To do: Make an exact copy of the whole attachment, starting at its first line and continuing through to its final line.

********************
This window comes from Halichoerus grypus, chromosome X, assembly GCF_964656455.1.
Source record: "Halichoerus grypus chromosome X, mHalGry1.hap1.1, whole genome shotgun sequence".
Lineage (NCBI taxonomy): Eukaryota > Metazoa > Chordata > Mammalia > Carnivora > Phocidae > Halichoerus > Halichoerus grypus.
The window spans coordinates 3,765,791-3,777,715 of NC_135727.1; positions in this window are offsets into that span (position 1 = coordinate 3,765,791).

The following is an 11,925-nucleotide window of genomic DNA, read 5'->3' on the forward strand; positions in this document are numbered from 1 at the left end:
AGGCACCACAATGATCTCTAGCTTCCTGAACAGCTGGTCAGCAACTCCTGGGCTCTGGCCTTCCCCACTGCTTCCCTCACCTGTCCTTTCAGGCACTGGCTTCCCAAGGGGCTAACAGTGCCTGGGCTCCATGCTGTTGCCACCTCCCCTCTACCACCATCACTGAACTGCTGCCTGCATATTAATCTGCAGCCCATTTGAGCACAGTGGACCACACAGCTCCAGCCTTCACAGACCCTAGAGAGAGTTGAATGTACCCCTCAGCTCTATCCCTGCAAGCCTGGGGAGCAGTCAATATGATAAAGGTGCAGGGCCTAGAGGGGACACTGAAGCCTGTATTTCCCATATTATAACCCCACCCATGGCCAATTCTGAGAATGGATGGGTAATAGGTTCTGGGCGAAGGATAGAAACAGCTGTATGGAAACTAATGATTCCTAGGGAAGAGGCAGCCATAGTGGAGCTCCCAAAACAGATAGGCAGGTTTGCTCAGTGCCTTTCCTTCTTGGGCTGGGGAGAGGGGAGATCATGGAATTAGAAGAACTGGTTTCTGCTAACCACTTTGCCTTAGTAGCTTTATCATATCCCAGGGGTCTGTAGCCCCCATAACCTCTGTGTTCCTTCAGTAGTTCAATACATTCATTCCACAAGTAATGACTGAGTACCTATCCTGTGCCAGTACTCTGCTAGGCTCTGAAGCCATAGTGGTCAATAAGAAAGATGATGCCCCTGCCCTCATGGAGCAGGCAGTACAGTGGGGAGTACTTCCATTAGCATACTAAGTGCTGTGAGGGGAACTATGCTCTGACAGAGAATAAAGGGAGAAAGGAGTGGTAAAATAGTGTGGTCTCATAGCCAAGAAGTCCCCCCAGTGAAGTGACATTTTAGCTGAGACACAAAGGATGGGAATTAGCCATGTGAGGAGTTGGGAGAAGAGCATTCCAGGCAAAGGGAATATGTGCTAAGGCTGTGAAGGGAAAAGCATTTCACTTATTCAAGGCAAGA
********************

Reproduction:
This window comes from Halichoerus grypus, chromosome X, assembly GCF_964656455.1.
Source record: "Halichoerus grypus chromosome X, mHalGry1.hap1.1, whole genome shotgun sequence".
Lineage (NCBI taxonomy): Eukaryota > Metazoa > Chordata > Mammalia > Carnivora > Phocidae > Halichoerus > Halichoerus grypus.
The window spans coordinates 3,765,791-3,777,715 of NC_135727.1; positions in this window are offsets into that span (position 1 = coordinate 3,765,791).

The following is an 11,925-nucleotide window of genomic DNA, read 5'->3' on the forward strand; positions in this document are numbered from 1 at the left end:
AGGCACCACAATGATCTCTAGCTTCCTGAACAGCTGGTCAGCAACTCCTGGGCTCTGGCCTTCCCCACTGCTTCCCTCACCTGTCCTTTCAGGCACTGGCTTCCCAAGGGGCTAACAGTGCCTGGGCTCCATGCTGTTGCCACCTCCCCTCTACCACCATCACTGAACTGCTGCCTGCATATTAATCTGCAGCCCATTTGAGCACAGTGGACCACACAGCTCCAGCCTTCACAGACCCTAGAGAGAGTTGAATGTACCCCTCAGCTCTATCCCTGCAAGCCTGGGGAGCAGTCAATATGATAAAGGTGCAGGGCCTAGAGGGGACACTGAAGCCTGTATTTCCCATATTATAACCCCACCCATGGCCAATTCTGAGAATGGATGGGTAATAGGTTCTGGGCGAAGGATAGAAACAGCTGTATGGAAACTAATGATTCCTAGGGAAGAGGCAGCCATAGTGGAGCTCCCAAAACAGATAGGCAGGTTTGCTCAGTGCCTTTCCTTCTTGGGCTGGGGAGAGGGGAGATCATGGAATTAGAAGAACTGGTTTCTGCTAACCACTTTGCCTTAGTAGCTTTATCATATCCCAGGGGTCTGTAGCCCCCATAACCTCTGTGTTCCTTCAGTAGTTCAATACATTCATTCCACAAGTAATGACTGAGTACCTATCCTGTGCCAGTACTCTGCTAGGCTCTGAAGCCATAGTGGTCAATAAGAAAGATGATGCCCCTGCCCTCATGGAGCAGGCAGTACAGTGGGGAGTACTTCCATTAGCATACTAAGTGCTGTGAGGGGAACTATGCTCTGACAGAGAATAAAGGGAGAAAGGAGTGGTAAAATAGTGTGGTCTCATAGCCAAGAAGTCCCCCCAGTGAAGTGACATTTTAGCTGAGACACAAAGGATGGGAATTAGCCATGTGAGGAGTTGGGAGAAGAGCATTCCAGGCAAAGGGAATATGTGCTAAGGCTGTGAAGGGAAAAGCATTTCACTTATTCAAGGCAAGA